FL12Sept - Page 166



A Question of Bait
least productive winter waters are the
‘rat race’ ‘pigs in a puddle’ type
waters. Carp will only continue to
feed through the colder months if
they need to, so once their nutritional
requirements are met in winter they
very quickly stop feeding, and won’t
again until they need to. If they’ve
been exposed to huge volumes of
boilies all year they will tend to ‘shut
up shop’ early, and often not start
feeding in earnest again until April. If
you’re determined to fish through on
this kind of water, baiting to any
degree can be a dead loss, and you’ll
be better off lure fishing by putting a
bright ‘Zak Dingle’ or bit of black foam
right on their noses to try and induce
a take.
The type of waters I’m fishing at
present have low stocking densities
of four fish per acre or less, and at the
m o m e n t d o n ’t s e e e n o u g h b a i t
through the year for the fish to be
satiated by early winter. I’m also fortunate in that there aren’t any bozos
blindly humping huge amounts of
boilie or high fat pellets in. Last year
there was a concerted effort by some
of the guys on my local water to stave
off the winter shutdown by feeding
maize and less boilies all year, as well
164 FREE LINE
as into winter, so they kept feeding,
but weren’t being fed so to speak. It
worked well for everyone who kept on
fishing because they fed on well into
December, culminating in the capture
of a lake record common, and the odd
bite kept coming right up until the
lake froze over and the bait stopped
going in.
Interestingly, the bulk if not all of
the captures came to boilies, so it was
like they were on the lookout for
something better, but happy to keep
troughing up maize all the while it
was available. This was far from the
norm for the venue, which has been
known to do ‘the last bite’ in midOctober in years when tons of bait in
the form of boilies went in. So in
answer to your question, feeding
large volumes of bait can be productive provided it’s the right type of bait
– feed them loads of nothing to keep
them interested, and use your HNV
boilies as a treat which they’ll be
craving as they can’t get what they
need from the pre-baiting.
Using a solid HNV boilie like the T1
through the winter can be extremely
productive if used and fed on a ‘little
and often’ basis or in conjunction
with larger volumes of low nutritional
value feed items provided you’ve kept
it going in religiously – the minute
you stop, they stop. Humping in tons
of quality boilies is a waste of money
– help keep them feeding using your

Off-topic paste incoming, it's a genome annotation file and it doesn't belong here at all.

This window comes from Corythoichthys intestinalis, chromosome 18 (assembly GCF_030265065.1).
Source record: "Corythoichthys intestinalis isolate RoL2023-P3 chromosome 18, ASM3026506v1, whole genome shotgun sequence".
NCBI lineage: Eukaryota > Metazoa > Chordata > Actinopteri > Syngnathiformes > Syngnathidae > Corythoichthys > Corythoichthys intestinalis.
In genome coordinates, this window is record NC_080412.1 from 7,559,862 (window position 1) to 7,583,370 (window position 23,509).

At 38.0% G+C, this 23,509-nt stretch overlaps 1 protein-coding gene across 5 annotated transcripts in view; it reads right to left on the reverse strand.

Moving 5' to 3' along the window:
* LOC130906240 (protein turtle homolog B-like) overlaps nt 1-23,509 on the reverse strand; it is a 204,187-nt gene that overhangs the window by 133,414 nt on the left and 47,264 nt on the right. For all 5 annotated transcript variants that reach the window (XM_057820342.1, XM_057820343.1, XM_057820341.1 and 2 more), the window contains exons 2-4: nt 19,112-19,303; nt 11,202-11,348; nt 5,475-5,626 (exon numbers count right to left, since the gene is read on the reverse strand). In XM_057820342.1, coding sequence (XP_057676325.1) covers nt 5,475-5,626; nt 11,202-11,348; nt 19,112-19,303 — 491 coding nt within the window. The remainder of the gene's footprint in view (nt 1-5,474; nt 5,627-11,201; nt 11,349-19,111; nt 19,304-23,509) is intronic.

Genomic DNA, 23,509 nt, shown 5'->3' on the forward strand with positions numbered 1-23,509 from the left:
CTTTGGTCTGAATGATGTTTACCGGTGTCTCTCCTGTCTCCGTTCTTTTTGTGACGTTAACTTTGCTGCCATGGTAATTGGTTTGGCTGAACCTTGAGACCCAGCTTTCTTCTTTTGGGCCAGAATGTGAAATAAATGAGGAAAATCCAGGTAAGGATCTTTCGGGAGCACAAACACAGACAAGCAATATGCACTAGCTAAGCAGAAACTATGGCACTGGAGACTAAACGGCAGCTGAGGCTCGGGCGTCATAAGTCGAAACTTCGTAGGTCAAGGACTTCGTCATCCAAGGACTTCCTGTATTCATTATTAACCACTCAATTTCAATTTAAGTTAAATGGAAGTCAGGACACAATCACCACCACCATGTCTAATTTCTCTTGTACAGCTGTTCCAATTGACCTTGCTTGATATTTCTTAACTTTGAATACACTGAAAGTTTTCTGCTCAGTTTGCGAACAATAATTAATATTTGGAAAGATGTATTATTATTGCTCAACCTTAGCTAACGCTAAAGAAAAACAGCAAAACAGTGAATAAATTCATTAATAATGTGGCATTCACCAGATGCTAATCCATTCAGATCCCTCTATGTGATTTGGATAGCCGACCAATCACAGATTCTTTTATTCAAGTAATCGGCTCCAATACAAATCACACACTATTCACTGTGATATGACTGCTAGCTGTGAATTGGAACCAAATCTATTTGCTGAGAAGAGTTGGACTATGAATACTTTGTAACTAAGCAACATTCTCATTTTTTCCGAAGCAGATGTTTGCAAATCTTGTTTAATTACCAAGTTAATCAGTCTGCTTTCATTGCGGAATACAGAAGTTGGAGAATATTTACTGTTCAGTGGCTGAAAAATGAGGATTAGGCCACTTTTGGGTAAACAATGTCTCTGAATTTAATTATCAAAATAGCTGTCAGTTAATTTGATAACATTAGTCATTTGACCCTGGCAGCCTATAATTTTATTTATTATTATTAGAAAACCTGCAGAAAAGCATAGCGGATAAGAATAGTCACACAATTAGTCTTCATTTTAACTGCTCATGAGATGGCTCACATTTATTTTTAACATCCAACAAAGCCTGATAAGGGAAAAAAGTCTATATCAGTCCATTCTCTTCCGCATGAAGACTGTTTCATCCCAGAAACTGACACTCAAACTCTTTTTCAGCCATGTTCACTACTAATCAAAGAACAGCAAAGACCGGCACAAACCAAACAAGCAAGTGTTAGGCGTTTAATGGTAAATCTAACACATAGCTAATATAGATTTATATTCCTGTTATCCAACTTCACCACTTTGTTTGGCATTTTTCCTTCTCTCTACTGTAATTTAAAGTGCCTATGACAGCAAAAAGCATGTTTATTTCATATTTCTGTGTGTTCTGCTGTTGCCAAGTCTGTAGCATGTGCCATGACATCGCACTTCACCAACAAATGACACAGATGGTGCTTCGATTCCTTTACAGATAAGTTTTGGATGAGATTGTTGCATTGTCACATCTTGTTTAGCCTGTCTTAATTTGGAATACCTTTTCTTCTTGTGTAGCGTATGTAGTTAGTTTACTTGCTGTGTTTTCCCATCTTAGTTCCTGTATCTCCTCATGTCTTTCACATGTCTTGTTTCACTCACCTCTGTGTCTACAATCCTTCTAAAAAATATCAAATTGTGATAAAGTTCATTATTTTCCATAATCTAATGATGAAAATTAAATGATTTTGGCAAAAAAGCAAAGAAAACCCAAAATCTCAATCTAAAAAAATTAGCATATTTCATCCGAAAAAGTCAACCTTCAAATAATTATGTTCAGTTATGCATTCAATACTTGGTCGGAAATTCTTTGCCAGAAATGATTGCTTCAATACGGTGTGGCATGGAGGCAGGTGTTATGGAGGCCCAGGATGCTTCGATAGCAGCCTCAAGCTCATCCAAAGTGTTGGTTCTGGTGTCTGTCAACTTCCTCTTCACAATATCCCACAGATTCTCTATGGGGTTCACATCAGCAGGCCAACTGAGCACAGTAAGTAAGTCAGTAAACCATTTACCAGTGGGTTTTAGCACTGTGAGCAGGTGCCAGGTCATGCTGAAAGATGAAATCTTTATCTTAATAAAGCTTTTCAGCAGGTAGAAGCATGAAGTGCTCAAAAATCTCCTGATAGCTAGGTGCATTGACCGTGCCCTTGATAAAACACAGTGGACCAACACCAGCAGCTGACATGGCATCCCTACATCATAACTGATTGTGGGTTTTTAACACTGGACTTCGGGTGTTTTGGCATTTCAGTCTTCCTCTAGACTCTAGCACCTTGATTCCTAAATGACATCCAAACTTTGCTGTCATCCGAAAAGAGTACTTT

HNV bait, but feed it sparingly as a
treat to keep the action going, and if
you really want to go to the extent of
using a lot of boilies, use much lower
food value ‘carby’ ones, unless you
want no action and Olympian birds.
You might think I’m off my head making recommendations other than, ‘Pile
in the boilies and make ‘em ****ing ‘av
it!’ but I’m a carp angler, not a boilie
drowner, and you asked me how I’d
go about high volume baiting up in
winter, so you’ve got an honest
answer.
Contributing to a shite winter’s
fishing for you doesn’t do me or the
rest of the trade any good, does it? I
want you to succeed, keep going and
develop trust in me, my products and
writing rather than end up saying,
‘That T1’s shite in winter ‘cos I put
250kg in and never caught sweet FA!’
The other aspect you need to get
most right is reading the weather in
late autumn and early winter, and by
and large the higher the barometric
pressure the further up in the water
column you’ll need to present your
bait to be successful, hence looking
for sheltered areas with good variations in depth for winter action. This
was never truer than it was for me last
November, when the three fish I
caught were in 1) in mild weather
with moderate pressure in 7ft, 2) in
freezing cold weather with very high
pressure on top of a hump in about
4ft, and 3) in milder very low pressure
in 12ft of water.
I reckon one winter fish is worth at
least three summer ones, so good luck
with it, use a bit of common sense,
and hopefully you’ll have a good one.
That said, you can do it all right and
still blank your arse off unless you’re
fishing one of these new-fangled ‘petting farms’. Fortune favours the brave,
so you’ve gotta get out and do it; you
won’t catch ‘em sat in front of t’ fire
blah blah blah. For proper inspiration,
have a look at the three ‘pearlers’ I
had last November, aided by some
sensible bait application by me and
my mates. See you next month. n

Paperturn



Powered by


Full screen Click to read
Paperturn flip book viewer
Search
Overview
Download as PDF
Print
Shopping cart
Full screen
Exit full screen